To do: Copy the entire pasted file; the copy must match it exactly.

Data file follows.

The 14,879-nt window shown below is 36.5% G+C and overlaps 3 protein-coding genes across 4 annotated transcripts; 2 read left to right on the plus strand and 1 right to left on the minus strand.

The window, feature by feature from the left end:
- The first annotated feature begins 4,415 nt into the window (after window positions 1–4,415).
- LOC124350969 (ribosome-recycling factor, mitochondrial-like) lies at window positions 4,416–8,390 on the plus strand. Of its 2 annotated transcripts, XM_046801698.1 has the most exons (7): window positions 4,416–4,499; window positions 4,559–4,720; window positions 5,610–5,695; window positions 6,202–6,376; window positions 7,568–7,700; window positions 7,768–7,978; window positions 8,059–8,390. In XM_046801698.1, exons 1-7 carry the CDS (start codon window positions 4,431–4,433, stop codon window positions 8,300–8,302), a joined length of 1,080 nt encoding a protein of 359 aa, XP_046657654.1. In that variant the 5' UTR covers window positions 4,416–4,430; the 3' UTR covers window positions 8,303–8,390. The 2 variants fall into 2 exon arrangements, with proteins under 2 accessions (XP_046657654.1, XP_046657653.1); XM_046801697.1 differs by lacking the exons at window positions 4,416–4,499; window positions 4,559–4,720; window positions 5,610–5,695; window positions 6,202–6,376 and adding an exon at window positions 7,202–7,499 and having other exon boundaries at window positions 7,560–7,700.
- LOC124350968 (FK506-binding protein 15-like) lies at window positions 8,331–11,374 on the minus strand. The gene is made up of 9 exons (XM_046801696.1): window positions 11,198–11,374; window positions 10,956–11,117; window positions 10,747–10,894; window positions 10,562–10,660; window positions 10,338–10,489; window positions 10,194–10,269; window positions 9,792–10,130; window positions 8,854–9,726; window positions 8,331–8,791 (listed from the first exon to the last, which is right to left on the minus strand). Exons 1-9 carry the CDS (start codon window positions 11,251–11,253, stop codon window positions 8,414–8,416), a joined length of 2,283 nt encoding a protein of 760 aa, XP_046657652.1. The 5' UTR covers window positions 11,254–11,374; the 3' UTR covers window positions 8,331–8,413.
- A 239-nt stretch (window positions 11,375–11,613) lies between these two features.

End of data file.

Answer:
The 14,879-nt window shown below is 36.5% G+C and overlaps 3 protein-coding genes across 4 annotated transcripts; 2 read left to right on the plus strand and 1 right to left on the minus strand.

The window, feature by feature from the left end:
- The first annotated feature begins 4,415 nt into the window (after window positions 1–4,415).
- LOC124350969 (ribosome-recycling factor, mitochondrial-like) lies at window positions 4,416–8,390 on the plus strand. Of its 2 annotated transcripts, XM_046801698.1 has the most exons (7): window positions 4,416–4,499; window positions 4,559–4,720; window positions 5,610–5,695; window positions 6,202–6,376; window positions 7,568–7,700; window positions 7,768–7,978; window positions 8,059–8,390. In XM_046801698.1, exons 1-7 carry the CDS (start codon window positions 4,431–4,433, stop codon window positions 8,300–8,302), a joined length of 1,080 nt encoding a protein of 359 aa, XP_046657654.1. In that variant the 5' UTR covers window positions 4,416–4,430; the 3' UTR covers window positions 8,303–8,390. The 2 variants fall into 2 exon arrangements, with proteins under 2 accessions (XP_046657654.1, XP_046657653.1); XM_046801697.1 differs by lacking the exons at window positions 4,416–4,499; window positions 4,559–4,720; window positions 5,610–5,695; window positions 6,202–6,376 and adding an exon at window positions 7,202–7,499 and having other exon boundaries at window positions 7,560–7,700.
- LOC124350968 (FK506-binding protein 15-like) lies at window positions 8,331–11,374 on the minus strand. The gene is made up of 9 exons (XM_046801696.1): window positions 11,198–11,374; window positions 10,956–11,117; window positions 10,747–10,894; window positions 10,562–10,660; window positions 10,338–10,489; window positions 10,194–10,269; window positions 9,792–10,130; window positions 8,854–9,726; window positions 8,331–8,791 (listed from the first exon to the last, which is right to left on the minus strand). Exons 1-9 carry the CDS (start codon window positions 11,251–11,253, stop codon window positions 8,414–8,416), a joined length of 2,283 nt encoding a protein of 760 aa, XP_046657652.1. The 5' UTR covers window positions 11,254–11,374; the 3' UTR covers window positions 8,331–8,413.
- A 239-nt stretch (window positions 11,375–11,613) lies between these two features.